Today marks the start of the 13th annual Koh Tao Festival. The Festival is an amazing event organised each year by the Save Koh Tao group and the local community.
For over a decade, this festival has been the highlight of the year’s activities and parties on Koh Tao, with two nights of live music and DJs, food stalls, performances, dancing, and much more.
The last few years the festival has drawn a crowd of over 3,000 people, and raised about 2 Million THB per year for local social and environmental projects.
Since 2013 the festival has been held on June 18th and 19th. These dates are significant because that is also the date when His Majesty King Rama IV visited Koh Tao over 114 years ago, and signed his name in a rock on Sairee beach.
The rock is now called Rama Rock.
Environmental Awareness – Land, Marine & Education
The festival is a great party, but it is much more than just that. It is a way to raise awareness, for both locals and visitors, of the environmental problems our island faces as well as increase participation in local conservation projects to raise necessary funds for the three branches of the Save Koh Tao Group: Land, Marine, and Education.
In addition to all the fun activities, we also release around 150 juvenile or rehabilitated sea turtles into the sea, put 1,000 baby giant clams into nurseries under the sea, clean beaches and roads, conduct underwater clean-ups, host lectures by well known environmental researchers, and much more.
For two days and two nights, this environmental festival literally takes over the island, with the whole community coming out to get involved.
Every year we host the ‘Save Koh Tao Underwater Festival’ which celebrates our local community on ‘Turtle Island’. This festival includes the dive community, local businesses, schools, conservation groups and local services such as Koh Tao Rescue.
Every year we attempt to break some kind of record (e.g. most divers in the water), however we have realized that this is having a huge impact on our coral and it isn’t involving all of our community.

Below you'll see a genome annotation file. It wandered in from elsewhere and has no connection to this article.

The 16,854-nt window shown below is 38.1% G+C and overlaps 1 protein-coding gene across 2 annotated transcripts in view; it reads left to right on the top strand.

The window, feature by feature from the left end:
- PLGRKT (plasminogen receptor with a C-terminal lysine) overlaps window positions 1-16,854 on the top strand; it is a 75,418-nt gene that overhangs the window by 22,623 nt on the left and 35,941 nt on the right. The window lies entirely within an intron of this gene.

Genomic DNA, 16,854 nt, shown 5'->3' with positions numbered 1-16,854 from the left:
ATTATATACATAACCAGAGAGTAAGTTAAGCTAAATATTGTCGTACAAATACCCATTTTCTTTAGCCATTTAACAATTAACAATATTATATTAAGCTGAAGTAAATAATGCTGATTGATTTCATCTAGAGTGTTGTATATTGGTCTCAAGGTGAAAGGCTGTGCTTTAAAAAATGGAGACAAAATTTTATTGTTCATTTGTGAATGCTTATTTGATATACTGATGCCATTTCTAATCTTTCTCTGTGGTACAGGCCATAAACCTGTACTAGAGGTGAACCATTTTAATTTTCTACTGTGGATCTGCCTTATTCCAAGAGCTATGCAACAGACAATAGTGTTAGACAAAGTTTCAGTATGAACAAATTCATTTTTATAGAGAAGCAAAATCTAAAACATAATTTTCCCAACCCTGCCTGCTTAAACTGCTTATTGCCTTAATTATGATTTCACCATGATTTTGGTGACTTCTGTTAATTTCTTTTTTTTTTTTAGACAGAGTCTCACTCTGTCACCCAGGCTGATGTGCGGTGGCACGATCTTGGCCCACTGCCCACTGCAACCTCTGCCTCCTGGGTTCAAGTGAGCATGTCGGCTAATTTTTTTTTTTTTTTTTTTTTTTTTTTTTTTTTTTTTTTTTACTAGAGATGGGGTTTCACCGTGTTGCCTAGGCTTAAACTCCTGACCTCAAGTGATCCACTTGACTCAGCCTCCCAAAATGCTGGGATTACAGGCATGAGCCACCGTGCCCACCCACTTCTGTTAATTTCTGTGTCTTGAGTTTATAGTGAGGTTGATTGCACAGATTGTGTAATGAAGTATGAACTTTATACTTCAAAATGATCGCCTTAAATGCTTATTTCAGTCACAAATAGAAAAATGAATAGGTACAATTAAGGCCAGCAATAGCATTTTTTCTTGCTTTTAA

This year we hope to attempt our first ‘on land’ world record and intend to join our entire community together by holding hands to reach from one side of the island to the other.
This is more than just a record attempt, this is an attempt to bring our community closer so that we can live and work together in harmony.
There is also a trash sculpture competition, the idea being to create sculptures of marine life, made majority from waste materials. There are two prizes to be won; 10,000 THB will be given to the best sculpture voted by the public on the day, then 7,000 THB will go to the most creative voted by a panel of environmental judges.
The panel will look not only at the how they used the materials, but also its possible use after the festival. (e.g underwater structure, or furniture.)
Only the skeleton and base of the sculpture, can be made from new materials.
Sculpture must be no smaller than 1.5m x 1.5m, but can be large enough to fill a space 3m x 3m.
If the sculptures width is less than 1.5m, it must be compensated in length, to fill more of the space given.
A display of pictures showing where the majority of the materials were collected from, must be attached to the sculpture.
Number of people per team is unlimited.
Avoid using toxic materials to decorate the sculpture (e.g paints).
Spike & Smash – Beach Volleyball
For the first time there is a Knockout Volleyball tournament, where many different dive schools, businesses and teams will compete to be the best on the island.
Team Crystal has been practicing for the last couple of months. ‘Work hard, play hard’ is our team motto. Staff and students can be found on the beach in front of our bar playing ball until the sun goes down each evening. The games start on the 16th at 1pm, so come on down to the festival grounds to show Team Crystal your support!
The Crystal family loves to get involved, each year doing something different. Previous years have seen our staff and DMTs in the Mr and Mrs Koh Tao Contest and many different performances.
Watch the full video of the 2014 performance here.
After all, the festival is called the ‘Save Koh Tao’ Festival, so here are some tips on how you can minimize your negative impact on the local environment.
When buying souvenirs, exclude items that are made from materials such as shells, coral etc.
Apply sunscreen at least 1 hour before swimming, snorkeling, and diving. Some contain materials that are harmful for marine life.
Avoid using plastic bags. These can make their way into the sea and disguise themselves as food for marine life such as turtles and whalesharks. Many turtles die every year from eating plastic bags.
Avoid eating at restaurants that serve endangered animals such as sharks. Continuing to support these establishments aids in the support the shark fin trade as well as the exploitation of other endangered animals.
Author: Nina Horne (PADI MSDT #355693)